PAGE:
OK, maybe this movie doesn’t fit the criterion I set out for this series. This belongs to that genre of self-aware bad movies that embrace their badness. The directors figure if they can’t make Citizen Kane they might as well have some laughs. There’s a visceral joy to movies like Return of the Living Dead or Clue, both of which came very close to making this series. As much as I like them, they are a bit too polished for my taste. I like my schlock choppy and rough, like Theater of Blood. This tongue in cheek horror film exploits Vincent Price’s gift for the hammy and discards any attempts at realism. It’s a bad movie, but it’s a howler.
When beloved Shakespearean actor Edward Lionheart (Price) is passed over once again for a prestigious London critics’ circle award, the man is more than a little displeased. He did, after all, stage a series of Shakespeare plays throughout his farewell season, reprising some of his best roles, like Julius Caesar, Othello, Titus Andronicus, and Shylock. The only reason, in his mind, that the snooty critics could have passed him over again is they have a irrational vendetta against him and any other popular actors in favor of the trendy and obscure. This is their last jab at his dignity.
So Lionheart does what anyone would do in a similar situation: fakes his death, recruits a small army of homeless henchmen, and sets out to kill off all of those nasty critics. But just killing them would be too easy; there’s no artistry in that. Lionheart kills them, one by one, modeling each killing after a killing in a Shakespeare play. One man is stabbed by a group a la Julius Caesar, another is drowned in a vat of vine a la Clarence in Richard III, and another has a pound of flesh cut out a la The Merchant of Venice (which leads to one of my favorite lines: “Only Lionheart would have the temerity to rewrite Shakespeare”).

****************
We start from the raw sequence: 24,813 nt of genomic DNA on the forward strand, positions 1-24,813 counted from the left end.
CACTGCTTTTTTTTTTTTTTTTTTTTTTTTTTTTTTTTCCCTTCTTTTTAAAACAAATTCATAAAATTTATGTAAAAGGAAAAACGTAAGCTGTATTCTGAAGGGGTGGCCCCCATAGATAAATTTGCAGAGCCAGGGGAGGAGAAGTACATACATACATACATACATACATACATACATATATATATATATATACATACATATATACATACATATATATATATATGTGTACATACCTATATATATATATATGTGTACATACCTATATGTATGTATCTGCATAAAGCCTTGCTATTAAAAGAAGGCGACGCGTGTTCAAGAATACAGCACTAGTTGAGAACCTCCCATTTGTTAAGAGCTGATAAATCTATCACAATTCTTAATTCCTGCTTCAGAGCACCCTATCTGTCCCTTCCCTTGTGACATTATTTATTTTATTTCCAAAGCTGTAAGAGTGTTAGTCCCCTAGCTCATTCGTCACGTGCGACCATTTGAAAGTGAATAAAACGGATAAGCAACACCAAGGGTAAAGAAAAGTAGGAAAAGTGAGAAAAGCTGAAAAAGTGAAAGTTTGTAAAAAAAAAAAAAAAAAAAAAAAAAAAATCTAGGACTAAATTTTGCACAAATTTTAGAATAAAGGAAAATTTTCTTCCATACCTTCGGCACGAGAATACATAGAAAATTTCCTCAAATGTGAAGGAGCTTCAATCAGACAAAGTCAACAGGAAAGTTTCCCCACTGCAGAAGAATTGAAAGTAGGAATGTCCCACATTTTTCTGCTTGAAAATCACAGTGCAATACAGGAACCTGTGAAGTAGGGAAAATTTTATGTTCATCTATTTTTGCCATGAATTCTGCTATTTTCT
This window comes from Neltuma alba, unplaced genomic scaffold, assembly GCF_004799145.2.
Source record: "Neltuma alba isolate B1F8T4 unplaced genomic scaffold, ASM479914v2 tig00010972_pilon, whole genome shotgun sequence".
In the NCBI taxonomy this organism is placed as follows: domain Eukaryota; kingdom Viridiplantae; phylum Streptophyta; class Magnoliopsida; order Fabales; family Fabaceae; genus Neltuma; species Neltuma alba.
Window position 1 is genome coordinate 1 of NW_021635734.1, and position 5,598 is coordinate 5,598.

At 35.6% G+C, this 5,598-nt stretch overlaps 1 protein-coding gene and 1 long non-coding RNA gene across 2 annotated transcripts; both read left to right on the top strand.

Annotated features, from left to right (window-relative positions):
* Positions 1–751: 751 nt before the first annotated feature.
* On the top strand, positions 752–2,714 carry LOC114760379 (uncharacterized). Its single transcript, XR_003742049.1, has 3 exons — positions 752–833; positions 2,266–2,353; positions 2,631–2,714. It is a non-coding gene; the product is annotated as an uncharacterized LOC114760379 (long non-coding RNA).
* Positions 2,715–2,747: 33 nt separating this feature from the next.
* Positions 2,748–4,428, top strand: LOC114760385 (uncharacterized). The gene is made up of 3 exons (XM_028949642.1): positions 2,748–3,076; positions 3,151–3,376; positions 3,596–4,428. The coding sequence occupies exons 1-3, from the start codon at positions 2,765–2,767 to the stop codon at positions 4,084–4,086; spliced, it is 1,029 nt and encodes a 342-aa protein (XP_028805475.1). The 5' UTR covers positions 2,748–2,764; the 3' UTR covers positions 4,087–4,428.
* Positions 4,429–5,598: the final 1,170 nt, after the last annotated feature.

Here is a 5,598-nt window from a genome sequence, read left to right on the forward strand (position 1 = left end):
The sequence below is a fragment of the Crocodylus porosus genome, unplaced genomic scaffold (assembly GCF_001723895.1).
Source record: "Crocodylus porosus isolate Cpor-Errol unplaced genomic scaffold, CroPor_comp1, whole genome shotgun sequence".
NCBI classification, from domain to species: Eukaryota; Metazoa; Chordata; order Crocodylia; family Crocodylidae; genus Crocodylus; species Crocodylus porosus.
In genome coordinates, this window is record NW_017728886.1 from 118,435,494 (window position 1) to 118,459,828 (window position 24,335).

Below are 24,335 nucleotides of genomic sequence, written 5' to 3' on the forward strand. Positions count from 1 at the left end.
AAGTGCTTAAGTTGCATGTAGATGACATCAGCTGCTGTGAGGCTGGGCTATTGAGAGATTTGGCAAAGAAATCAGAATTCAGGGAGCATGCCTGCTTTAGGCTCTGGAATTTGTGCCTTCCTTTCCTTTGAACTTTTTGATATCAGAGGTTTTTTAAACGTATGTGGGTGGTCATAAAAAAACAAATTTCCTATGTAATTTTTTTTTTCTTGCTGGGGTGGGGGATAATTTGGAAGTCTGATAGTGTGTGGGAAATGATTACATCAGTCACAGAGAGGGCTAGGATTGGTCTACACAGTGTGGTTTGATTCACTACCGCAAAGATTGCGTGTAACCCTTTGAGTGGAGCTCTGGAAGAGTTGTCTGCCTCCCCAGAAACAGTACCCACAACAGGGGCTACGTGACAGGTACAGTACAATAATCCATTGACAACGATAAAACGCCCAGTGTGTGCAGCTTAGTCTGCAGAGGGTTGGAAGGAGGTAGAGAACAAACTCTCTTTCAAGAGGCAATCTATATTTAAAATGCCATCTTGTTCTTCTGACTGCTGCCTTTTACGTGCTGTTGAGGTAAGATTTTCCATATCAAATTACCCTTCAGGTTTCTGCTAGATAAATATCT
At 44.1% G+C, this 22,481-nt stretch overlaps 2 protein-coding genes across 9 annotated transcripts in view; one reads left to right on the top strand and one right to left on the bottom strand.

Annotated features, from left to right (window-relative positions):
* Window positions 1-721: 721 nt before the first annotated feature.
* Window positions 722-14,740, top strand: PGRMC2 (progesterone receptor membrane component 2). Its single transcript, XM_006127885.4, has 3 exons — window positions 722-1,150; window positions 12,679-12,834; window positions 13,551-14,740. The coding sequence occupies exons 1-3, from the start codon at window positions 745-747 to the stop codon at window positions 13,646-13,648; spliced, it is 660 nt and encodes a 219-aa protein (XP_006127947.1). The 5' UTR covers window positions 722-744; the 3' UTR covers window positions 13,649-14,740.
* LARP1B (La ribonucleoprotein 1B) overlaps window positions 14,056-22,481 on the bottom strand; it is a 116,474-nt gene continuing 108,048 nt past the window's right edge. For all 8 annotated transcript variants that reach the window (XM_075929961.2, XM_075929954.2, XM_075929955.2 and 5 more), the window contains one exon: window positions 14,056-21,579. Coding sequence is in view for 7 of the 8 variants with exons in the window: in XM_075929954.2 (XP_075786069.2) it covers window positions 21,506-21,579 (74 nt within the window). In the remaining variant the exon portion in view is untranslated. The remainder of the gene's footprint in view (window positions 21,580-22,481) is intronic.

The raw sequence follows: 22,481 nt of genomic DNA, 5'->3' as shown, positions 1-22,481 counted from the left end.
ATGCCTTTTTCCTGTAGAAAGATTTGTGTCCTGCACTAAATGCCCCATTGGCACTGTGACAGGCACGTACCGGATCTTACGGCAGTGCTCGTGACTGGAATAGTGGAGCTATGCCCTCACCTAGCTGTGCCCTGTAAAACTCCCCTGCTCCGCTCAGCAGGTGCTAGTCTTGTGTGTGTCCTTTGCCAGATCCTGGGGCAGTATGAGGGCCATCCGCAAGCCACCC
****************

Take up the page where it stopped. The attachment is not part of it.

So the young, allegedly sexy critic teams with the police to stop Lionheart before London’s critics are made extinct. It would have been a hoot if Lionheart was joined by other disgruntled actors who had been skewered by the mean spirited critics. Of course the critics are petty, sadistic harpies, which should have soured me to the film since I think criticism is a noble and important art form in itself, but even I wanted to kill these snobs.
This is almost an identical plot to another Vincent Price film, The Abdominable Dr. Phibes, though this one is more fun, campier. Phibes kills off his victims using the plagues of Egypt as models, which is much less fun than Shakespeare. Also, Price goes all out in this one. We feel the personal joy involved, like Price was getting back at all those critics that have dismissed his career over the years. He plays each murder scene with somber seriousness, never hinting at the utter absurdity of it all, especially a scene where he beheads a sedated critic in bed as though he were a doctor performing an operation, ordering the instruments from the nurse and having her dab the sweat from his forehead. There’s another scene where he poses as a gay hairstylist and it is especially hilarious.
When you get a chance, check out Theater of Blood. It’s goofy and creative and, most importantly, it made me want to go back and reread some of the lesser known Shakespeare plays. Here’s the trailer: